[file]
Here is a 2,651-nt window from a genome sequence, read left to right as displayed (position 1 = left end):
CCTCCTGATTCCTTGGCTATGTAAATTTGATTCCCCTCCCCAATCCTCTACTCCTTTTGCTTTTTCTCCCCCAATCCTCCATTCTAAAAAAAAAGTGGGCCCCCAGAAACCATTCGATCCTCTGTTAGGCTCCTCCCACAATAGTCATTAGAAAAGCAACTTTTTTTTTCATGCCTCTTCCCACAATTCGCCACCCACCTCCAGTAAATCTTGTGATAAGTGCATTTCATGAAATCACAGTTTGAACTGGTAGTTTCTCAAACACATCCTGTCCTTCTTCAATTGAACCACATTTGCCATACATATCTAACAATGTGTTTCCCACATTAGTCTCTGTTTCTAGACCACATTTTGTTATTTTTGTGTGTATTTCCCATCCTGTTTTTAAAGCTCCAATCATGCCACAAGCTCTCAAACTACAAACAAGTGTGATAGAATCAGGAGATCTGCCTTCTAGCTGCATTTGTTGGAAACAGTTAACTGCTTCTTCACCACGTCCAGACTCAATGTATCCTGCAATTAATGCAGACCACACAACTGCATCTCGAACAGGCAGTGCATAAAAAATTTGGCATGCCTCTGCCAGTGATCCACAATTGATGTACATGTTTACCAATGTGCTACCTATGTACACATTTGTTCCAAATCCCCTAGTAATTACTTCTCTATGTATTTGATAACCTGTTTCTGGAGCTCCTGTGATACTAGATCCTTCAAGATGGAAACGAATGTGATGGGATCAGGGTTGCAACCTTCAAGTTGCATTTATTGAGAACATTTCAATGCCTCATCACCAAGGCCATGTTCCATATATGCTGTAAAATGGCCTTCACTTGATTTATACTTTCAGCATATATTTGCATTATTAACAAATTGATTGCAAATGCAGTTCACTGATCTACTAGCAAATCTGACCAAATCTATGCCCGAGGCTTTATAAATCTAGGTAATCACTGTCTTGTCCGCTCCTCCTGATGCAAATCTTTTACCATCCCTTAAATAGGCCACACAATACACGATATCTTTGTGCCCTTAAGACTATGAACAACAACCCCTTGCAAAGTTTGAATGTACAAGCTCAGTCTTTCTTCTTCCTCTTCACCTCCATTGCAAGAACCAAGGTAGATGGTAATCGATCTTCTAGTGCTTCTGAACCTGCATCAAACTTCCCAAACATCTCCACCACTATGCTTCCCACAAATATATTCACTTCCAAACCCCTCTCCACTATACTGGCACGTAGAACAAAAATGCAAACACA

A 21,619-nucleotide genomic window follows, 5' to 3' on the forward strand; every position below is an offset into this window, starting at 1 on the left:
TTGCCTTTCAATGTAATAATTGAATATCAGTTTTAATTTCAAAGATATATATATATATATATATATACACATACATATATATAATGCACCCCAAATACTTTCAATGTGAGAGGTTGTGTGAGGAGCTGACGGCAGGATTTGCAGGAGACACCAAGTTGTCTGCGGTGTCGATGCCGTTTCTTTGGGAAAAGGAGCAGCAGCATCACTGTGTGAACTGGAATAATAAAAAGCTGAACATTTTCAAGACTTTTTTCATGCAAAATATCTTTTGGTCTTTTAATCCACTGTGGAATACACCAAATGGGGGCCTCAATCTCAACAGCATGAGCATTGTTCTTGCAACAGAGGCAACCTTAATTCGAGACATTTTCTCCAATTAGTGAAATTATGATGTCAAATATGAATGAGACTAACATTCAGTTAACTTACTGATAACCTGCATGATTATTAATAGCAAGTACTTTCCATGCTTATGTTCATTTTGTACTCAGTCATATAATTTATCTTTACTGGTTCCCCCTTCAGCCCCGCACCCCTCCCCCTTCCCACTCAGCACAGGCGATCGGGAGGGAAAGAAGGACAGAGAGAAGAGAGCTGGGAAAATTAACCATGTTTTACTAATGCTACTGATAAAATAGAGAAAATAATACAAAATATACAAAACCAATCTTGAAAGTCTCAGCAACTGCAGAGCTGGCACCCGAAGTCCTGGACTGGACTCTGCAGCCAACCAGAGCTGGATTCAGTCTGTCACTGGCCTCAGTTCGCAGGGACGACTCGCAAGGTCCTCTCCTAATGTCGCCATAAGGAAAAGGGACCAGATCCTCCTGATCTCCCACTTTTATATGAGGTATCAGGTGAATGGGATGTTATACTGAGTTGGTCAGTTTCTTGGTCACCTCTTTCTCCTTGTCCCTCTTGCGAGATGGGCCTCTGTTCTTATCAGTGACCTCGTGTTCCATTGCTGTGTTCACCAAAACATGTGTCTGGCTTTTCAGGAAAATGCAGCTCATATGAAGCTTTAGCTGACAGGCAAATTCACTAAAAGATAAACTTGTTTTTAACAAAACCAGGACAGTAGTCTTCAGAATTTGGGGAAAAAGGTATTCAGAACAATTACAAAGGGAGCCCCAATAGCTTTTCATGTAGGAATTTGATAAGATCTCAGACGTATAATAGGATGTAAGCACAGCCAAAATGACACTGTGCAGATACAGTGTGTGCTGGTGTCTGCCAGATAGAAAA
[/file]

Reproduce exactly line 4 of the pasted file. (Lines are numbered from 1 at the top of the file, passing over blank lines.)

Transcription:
TTGCCTTTCAATGTAATAATTGAATATCAGTTTTAATTTCAAAGATATATATATATATATATATATACACATACATATATATAATGCACCCCAAATACTTTCAATGTGAGAGGTTGTGTGAGGAGCTGACGGCAGGATTTGCAGGAGACACCAAGTTGTCTGCGGTGTCGATGCCGTTTCTTTGGGAAAAGGAGCAGCAGCATCACTGTGTGAACTGGAATAATAAAAAGCTGAACATTTTCAAGACTTTTTTCATGCAAAATATCTTTTGGTCTTTTAATCCACTGTGGAATACACCAAATGGGGGCCTCAATCTCAACAGCATGAGCATTGTTCTTGCAACAGAGGCAACCTTAATTCGAGACATTTTCTCCAATTAGTGAAATTATGATGTCAAATATGAATGAGACTAACATTCAGTTAACTTACTGATAACCTGCATGATTATTAATAGCAAGTACTTTCCATGCTTATGTTCATTTTGTACTCAGTCATATAATTTATCTTTACTGGTTCCCCCTTCAGCCCCGCACCCCTCCCCCTTCCCACTCAGCACAGGCGATCGGGAGGGAAAGAAGGACAGAGAGAAGAGAGCTGGGAAAATTAACCATGTTTTACTAATGCTACTGATAAAATAGAGAAAATAATACAAAATATACAAAACCAATCTTGAAAGTCTCAGCAACTGCAGAGCTGGCACCCGAAGTCCTGGACTGGACTCTGCAGCCAACCAGAGCTGGATTCAGTCTGTCACTGGCCTCAGTTCGCAGGGACGACTCGCAAGGTCCTCTCCTAATGTCGCCATAAGGAAAAGGGACCAGATCCTCCTGATCTCCCACTTTTATATGAGGTATCAGGTGAATGGGATGTTATACTGAGTTGGTCAGTTTCTTGGTCACCTCTTTCTCCTTGTCCCTCTTGCGAGATGGGCCTCTGTTCTTATCAGTGACCTCGTGTTCCATTGCTGTGTTCACCAAAACATGTGTCTGGCTTTTCAGGAAAATGCAGCTCATATGAAGCTTTAGCTGACAGGCAAATTCACTAAAAGATAAACTTGTTTTTAACAAAACCAGGACAGTAGTCTTCAGAATTTGGGGAAAAAGGTATTCAGAACAATTACAAAGGGAGCCCCAATAGCTTTTCATGTAGGAATTTGATAAGATCTCAGACGTATAATAGGATGTAAGCACAGCCAAAATGACACTGTGCAGATACAGTGTGTGCTGGTGTCTGCCAGATAGAAAA